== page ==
Decorative (Straight) Rectangular Trim: As opposed to the edge trim style described above, trims that are used for insets or conventionally sewn onto the surface of fabric are rectangular in shape with both lengthwise edges being generally straight. This style allows for machine stitching (or hand sewing in some cases) on both top and bottom lengthwise edges providing a flatter more durable style. For that reason, a wider rectangular trim creates the perfect inset as it allows for strong machine stitched reinforcement along both edges. In the tutorial below, you'll learn an easy way to add an inset without having to alter any of your sewing patterns or do any tedious measuring. The best part about rectangular decorative trim is that it can be used in a variety of applications whether added along the edge of a garment, sewn onto the surface as embellishment, or actually part of the garment construction as an inset.
Embellished Novelty Trim: Novelty trims are a bit more complex and sometimes more difficult to work with, but quite beautiful nonetheless. Trims that normally fit in this category are those that feature rich embellishments of beads, sequins, chain, leather cording and other unique materials. Some include a unique use of fabrics like chiffon, suede and denim. when it comes to novelty trimmings, techniques for sewing them are usually decided on a case by case basis, some offering a way to machine stitch them while others should be strictly hand stitched. They can be incorporated into the design of a garment as you find fit, whether they line the edges or are pasted onto the fabric's surface. Regardless of how they are used, clothing that features novelty trims usually require special care and gentle handling. This is another aspect to keep in mind when choosing your novelty trims.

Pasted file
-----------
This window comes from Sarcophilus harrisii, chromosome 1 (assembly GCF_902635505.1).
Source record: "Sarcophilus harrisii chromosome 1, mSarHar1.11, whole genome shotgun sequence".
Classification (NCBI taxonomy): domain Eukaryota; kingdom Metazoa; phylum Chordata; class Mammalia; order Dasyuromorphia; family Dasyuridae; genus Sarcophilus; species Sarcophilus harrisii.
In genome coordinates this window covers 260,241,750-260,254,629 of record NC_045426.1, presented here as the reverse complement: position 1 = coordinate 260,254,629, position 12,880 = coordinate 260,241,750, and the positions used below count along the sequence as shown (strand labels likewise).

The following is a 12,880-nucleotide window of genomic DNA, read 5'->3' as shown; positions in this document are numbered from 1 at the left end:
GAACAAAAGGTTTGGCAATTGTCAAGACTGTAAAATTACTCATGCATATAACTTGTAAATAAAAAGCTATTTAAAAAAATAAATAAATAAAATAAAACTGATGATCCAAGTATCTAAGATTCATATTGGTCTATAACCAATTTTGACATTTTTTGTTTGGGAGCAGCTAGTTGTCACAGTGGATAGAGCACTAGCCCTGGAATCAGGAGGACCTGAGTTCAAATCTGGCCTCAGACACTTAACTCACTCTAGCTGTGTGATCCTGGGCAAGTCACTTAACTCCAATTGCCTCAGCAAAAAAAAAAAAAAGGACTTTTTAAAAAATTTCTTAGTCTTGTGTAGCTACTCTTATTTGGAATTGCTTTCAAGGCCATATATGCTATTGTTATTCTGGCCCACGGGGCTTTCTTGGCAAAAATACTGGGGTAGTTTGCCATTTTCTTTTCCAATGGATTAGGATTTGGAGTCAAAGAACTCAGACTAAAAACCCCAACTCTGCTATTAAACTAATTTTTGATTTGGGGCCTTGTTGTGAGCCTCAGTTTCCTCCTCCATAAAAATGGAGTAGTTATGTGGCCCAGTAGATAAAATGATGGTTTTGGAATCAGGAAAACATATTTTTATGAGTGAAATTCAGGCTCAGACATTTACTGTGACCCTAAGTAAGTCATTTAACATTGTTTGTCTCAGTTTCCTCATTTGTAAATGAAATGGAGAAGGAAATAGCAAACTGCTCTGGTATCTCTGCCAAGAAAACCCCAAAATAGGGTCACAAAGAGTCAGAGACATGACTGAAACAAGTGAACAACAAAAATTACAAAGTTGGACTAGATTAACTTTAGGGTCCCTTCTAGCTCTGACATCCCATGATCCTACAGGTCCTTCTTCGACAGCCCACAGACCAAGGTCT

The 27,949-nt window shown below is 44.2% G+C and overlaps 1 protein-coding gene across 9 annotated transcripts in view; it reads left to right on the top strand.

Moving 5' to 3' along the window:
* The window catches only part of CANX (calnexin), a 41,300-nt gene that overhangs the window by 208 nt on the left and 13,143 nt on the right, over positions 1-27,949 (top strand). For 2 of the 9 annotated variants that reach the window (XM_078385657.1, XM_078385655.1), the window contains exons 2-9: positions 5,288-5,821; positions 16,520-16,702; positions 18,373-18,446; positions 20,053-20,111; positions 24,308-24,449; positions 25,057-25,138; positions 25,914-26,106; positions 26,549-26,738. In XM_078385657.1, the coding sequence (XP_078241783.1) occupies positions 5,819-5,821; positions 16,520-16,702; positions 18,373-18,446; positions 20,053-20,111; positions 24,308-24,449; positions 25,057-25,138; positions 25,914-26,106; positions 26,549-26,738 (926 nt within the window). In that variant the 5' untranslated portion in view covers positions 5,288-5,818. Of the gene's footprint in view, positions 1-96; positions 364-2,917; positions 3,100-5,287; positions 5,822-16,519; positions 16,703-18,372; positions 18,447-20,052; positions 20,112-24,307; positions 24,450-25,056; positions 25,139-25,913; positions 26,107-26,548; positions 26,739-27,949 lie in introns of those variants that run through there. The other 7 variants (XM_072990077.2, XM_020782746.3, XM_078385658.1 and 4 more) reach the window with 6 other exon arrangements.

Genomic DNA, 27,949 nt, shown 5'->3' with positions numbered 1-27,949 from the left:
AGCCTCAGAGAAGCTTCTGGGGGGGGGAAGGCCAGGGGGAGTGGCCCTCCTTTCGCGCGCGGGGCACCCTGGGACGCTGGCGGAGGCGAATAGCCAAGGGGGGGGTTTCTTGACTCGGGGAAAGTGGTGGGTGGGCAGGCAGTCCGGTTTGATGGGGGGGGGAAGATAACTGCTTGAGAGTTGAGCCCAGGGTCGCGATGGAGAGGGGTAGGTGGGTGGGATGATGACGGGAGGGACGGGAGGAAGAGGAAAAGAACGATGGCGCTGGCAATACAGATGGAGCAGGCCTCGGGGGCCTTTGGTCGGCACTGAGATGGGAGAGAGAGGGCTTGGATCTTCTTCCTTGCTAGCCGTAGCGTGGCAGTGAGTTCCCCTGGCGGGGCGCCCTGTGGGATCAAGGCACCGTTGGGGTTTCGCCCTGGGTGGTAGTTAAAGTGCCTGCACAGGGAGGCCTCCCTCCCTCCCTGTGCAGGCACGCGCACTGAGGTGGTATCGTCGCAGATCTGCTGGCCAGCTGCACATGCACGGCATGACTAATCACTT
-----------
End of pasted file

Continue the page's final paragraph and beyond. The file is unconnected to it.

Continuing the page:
Ric Rac. Ric Rac (or rickrack) is one of those classic trims that you may overlook at the fabric store. After all, it is a very simple trim in both design and construction. Nonetheless, ric rac is one of those trims that has stood the test of time both in its design versatility and durable construction. It is very easy to recognize by its distinctive zig zag shape with a sort of braided consistency. Some ric rac styles are embroidered or crocheted while most are manufactured on an industrial level to provide a denser very durable weave. Ric rac can be sewn into a seam, along self finished edges, or the surface of fabrics as embellishment. Its design simplicity and easy to sew capabilities provides for more creativity on your end allowing you to mix colors and create linear designs using their zig zag edges.
Ribbon should also be mentioned here as it is one of the most widely used trims for crafts and decor. Although ribbon is not necessarily as commonly used in apparel design, it provides a versatile tool for a multitude of applications. As you probably already know, most ribbons are characterized by a satin finish providing high shine and luster. Some novelty ribbons include embroidery and metallic embellishments.